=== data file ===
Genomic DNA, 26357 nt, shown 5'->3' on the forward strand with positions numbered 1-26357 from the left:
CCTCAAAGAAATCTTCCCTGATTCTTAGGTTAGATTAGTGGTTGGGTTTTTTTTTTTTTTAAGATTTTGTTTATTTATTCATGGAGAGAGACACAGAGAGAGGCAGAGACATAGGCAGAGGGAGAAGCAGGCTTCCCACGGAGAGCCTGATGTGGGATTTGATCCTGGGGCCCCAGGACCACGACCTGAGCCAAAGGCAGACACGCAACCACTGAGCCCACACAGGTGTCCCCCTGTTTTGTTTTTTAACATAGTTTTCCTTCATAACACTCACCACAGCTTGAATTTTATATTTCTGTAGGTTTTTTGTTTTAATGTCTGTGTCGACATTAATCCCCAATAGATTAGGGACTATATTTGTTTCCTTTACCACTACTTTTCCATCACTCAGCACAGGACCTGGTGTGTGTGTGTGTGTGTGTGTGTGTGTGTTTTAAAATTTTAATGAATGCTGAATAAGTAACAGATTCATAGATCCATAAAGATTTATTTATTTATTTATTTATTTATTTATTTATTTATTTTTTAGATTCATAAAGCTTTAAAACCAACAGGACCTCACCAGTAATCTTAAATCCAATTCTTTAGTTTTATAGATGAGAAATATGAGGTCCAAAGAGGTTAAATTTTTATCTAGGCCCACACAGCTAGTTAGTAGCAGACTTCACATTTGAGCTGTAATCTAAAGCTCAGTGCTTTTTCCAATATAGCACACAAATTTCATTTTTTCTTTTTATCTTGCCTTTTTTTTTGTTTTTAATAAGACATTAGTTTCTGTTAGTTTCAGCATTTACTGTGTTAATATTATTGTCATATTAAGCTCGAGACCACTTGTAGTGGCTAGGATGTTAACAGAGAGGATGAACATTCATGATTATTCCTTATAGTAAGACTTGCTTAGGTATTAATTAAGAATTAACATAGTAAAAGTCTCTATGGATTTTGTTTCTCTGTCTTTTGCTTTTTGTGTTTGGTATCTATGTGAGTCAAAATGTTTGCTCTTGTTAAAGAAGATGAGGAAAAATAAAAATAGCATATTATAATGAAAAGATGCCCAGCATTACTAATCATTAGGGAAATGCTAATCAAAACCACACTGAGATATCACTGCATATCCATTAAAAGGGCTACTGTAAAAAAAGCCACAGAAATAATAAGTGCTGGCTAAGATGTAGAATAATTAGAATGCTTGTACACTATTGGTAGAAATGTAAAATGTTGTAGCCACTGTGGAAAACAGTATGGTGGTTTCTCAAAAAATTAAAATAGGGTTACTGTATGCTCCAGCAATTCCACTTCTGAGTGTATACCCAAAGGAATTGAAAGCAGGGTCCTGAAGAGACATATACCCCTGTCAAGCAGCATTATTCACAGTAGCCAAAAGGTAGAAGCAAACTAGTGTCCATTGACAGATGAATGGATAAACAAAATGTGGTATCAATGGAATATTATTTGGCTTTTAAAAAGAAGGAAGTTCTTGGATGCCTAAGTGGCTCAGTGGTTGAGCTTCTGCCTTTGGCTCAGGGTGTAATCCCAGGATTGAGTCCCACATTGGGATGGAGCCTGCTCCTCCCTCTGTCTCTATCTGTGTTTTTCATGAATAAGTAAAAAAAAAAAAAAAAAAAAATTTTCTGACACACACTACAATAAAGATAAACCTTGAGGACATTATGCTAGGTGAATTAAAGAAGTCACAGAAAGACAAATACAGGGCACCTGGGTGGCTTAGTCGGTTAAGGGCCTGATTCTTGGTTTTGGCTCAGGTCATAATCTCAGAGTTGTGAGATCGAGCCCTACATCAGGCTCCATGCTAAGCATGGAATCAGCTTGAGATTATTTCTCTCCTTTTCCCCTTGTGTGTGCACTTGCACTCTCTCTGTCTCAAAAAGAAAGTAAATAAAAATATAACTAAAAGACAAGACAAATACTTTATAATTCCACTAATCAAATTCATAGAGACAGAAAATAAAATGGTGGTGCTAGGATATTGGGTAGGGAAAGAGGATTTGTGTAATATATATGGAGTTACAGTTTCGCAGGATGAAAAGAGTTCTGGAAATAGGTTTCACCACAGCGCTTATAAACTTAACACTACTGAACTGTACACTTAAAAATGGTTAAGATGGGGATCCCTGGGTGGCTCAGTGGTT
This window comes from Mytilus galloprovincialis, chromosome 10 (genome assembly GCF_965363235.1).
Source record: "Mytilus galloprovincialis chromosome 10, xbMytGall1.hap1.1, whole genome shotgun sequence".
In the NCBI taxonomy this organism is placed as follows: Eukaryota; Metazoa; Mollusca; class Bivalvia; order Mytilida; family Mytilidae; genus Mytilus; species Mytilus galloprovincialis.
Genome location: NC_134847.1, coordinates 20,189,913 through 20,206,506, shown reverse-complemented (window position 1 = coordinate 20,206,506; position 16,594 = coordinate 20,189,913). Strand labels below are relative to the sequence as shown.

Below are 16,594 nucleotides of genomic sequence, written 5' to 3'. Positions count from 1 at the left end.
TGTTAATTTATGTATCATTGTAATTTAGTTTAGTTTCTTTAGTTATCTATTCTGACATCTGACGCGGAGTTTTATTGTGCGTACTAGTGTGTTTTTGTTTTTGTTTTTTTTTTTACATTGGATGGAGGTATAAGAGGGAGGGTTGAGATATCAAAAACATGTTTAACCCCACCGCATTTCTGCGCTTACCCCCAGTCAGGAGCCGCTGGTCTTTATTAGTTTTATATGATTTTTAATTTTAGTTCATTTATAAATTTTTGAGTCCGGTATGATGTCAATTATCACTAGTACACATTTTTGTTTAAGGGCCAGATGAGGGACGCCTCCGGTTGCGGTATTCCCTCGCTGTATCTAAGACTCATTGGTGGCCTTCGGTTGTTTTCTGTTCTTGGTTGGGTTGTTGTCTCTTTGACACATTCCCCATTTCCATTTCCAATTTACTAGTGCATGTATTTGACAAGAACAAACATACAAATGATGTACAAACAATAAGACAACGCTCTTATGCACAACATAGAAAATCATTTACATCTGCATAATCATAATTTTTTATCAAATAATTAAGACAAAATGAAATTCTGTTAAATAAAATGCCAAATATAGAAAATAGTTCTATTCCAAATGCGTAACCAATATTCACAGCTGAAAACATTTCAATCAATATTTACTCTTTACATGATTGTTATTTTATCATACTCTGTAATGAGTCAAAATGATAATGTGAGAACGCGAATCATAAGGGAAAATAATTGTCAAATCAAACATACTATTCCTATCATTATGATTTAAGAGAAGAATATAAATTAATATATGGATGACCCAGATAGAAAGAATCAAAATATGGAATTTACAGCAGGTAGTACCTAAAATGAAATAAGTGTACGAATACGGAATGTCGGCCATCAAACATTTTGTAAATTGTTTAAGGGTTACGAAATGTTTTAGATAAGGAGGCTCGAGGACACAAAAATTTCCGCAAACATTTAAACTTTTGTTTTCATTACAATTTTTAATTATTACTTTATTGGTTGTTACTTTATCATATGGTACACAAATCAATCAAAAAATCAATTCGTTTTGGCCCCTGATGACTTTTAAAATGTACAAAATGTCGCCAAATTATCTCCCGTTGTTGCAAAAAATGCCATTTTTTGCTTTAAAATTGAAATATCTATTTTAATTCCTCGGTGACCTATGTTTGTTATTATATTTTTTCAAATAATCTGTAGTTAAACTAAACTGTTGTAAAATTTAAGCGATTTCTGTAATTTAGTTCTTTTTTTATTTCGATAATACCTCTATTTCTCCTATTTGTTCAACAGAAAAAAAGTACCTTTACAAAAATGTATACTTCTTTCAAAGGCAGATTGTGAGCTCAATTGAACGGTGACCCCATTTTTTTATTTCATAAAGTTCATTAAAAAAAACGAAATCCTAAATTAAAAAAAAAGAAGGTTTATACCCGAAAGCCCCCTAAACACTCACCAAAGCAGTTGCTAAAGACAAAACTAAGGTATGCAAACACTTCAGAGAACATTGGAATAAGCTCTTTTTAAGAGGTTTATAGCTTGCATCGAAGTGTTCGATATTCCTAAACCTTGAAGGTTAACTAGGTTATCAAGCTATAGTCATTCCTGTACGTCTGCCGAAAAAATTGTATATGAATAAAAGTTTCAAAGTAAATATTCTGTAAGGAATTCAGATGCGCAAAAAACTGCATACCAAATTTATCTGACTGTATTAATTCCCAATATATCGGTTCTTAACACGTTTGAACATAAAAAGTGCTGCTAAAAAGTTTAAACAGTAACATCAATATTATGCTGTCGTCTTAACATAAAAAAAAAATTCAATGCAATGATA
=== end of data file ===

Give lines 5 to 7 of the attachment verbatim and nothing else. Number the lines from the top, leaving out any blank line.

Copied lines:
In the NCBI taxonomy this organism is placed as follows: Eukaryota; Metazoa; Mollusca; class Bivalvia; order Mytilida; family Mytilidae; genus Mytilus; species Mytilus galloprovincialis.
Genome location: NC_134847.1, coordinates 20,189,913 through 20,206,506, shown reverse-complemented (window position 1 = coordinate 20,206,506; position 16,594 = coordinate 20,189,913). Strand labels below are relative to the sequence as shown.

Below are 16,594 nucleotides of genomic sequence, written 5' to 3'. Positions count from 1 at the left end.